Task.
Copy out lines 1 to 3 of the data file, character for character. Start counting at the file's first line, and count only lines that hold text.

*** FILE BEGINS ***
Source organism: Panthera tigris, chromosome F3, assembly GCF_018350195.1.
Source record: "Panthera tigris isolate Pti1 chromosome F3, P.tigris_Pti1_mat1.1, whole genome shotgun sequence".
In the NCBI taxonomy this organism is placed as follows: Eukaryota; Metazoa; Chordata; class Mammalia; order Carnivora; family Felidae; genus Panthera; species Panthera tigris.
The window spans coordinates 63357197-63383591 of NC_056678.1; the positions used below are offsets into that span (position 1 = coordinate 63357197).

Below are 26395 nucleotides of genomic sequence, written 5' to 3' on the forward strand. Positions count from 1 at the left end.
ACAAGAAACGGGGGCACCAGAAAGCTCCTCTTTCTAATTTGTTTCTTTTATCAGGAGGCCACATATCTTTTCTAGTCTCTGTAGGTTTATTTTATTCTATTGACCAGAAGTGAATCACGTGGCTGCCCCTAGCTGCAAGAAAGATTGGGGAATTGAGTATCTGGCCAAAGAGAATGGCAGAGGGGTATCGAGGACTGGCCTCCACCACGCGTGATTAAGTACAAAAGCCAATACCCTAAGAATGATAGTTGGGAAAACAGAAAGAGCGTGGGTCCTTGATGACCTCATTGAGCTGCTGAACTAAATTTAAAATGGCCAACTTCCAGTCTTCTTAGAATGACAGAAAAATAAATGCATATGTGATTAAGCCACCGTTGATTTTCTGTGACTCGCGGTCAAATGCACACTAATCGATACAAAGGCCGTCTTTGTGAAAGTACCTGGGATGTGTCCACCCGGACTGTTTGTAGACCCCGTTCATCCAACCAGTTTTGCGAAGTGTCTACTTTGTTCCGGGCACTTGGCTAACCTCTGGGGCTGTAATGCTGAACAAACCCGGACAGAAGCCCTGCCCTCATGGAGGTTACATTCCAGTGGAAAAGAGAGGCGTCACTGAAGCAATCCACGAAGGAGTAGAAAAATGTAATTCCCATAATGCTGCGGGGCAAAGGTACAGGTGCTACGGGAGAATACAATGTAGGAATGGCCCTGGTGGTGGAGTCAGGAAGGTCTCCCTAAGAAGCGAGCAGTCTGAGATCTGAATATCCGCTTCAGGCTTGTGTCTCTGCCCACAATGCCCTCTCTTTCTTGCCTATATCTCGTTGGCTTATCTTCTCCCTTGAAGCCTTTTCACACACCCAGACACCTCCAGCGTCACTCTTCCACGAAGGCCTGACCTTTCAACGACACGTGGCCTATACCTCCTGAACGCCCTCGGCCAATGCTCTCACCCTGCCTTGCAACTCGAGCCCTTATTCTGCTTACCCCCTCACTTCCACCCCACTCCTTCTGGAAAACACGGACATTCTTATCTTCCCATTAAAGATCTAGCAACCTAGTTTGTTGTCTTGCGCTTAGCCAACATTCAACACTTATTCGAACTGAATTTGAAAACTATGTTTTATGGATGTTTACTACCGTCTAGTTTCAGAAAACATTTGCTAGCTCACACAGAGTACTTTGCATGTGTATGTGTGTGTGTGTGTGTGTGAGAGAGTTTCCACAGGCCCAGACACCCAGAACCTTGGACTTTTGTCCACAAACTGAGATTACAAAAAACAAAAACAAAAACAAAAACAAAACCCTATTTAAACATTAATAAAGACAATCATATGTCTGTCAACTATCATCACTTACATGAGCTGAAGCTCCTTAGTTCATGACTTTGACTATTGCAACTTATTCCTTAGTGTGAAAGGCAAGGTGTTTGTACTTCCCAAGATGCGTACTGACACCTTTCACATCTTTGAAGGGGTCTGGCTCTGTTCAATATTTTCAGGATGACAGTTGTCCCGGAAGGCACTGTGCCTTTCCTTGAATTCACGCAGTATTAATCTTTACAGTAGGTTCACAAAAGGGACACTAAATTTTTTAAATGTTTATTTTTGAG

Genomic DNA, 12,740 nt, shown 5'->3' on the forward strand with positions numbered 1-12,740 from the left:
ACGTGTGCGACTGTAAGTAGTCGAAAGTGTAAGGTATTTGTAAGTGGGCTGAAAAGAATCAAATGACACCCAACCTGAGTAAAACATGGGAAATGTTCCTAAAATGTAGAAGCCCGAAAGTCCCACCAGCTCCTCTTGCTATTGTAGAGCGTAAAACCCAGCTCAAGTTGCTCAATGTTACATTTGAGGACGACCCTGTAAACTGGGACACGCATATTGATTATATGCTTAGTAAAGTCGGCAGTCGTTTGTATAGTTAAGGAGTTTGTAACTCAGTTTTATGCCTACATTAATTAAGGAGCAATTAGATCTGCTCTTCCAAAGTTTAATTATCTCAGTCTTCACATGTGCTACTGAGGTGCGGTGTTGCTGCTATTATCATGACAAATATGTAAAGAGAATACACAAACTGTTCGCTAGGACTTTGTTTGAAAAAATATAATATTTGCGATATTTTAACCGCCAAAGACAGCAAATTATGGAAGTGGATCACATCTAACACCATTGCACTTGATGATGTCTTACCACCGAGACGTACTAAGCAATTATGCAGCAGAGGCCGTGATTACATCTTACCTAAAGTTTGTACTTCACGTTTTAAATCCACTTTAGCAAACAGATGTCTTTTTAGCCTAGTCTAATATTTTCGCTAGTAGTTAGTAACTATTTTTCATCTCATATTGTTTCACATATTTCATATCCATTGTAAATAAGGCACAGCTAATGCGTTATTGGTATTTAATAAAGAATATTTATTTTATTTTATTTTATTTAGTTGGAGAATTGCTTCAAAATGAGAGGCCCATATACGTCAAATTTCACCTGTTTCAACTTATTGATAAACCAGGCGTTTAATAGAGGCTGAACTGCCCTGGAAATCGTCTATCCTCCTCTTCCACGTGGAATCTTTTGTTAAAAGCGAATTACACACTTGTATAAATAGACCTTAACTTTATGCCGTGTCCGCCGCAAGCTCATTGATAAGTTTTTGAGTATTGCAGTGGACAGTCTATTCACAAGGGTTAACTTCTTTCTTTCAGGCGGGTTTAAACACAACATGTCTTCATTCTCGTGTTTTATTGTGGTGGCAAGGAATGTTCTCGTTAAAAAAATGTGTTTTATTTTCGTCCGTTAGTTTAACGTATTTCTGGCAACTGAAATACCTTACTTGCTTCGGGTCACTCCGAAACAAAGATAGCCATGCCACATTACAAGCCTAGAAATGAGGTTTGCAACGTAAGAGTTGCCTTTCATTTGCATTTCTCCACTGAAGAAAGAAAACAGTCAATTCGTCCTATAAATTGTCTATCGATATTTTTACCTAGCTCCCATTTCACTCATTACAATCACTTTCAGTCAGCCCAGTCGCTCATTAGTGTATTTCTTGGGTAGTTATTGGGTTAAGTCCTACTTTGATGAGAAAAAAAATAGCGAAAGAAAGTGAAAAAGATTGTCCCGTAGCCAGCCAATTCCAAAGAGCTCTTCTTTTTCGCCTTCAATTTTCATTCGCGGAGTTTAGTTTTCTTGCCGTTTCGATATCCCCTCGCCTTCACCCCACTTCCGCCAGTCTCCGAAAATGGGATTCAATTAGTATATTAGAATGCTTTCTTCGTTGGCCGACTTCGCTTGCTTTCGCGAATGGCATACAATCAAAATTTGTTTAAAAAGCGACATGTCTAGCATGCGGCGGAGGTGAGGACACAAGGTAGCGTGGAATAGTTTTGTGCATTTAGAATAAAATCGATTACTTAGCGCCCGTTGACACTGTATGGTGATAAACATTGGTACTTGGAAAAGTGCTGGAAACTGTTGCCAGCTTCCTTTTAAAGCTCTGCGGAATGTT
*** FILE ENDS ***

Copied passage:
Source organism: Panthera tigris, chromosome F3, assembly GCF_018350195.1.
Source record: "Panthera tigris isolate Pti1 chromosome F3, P.tigris_Pti1_mat1.1, whole genome shotgun sequence".
In the NCBI taxonomy this organism is placed as follows: Eukaryota; Metazoa; Chordata; class Mammalia; order Carnivora; family Felidae; genus Panthera; species Panthera tigris.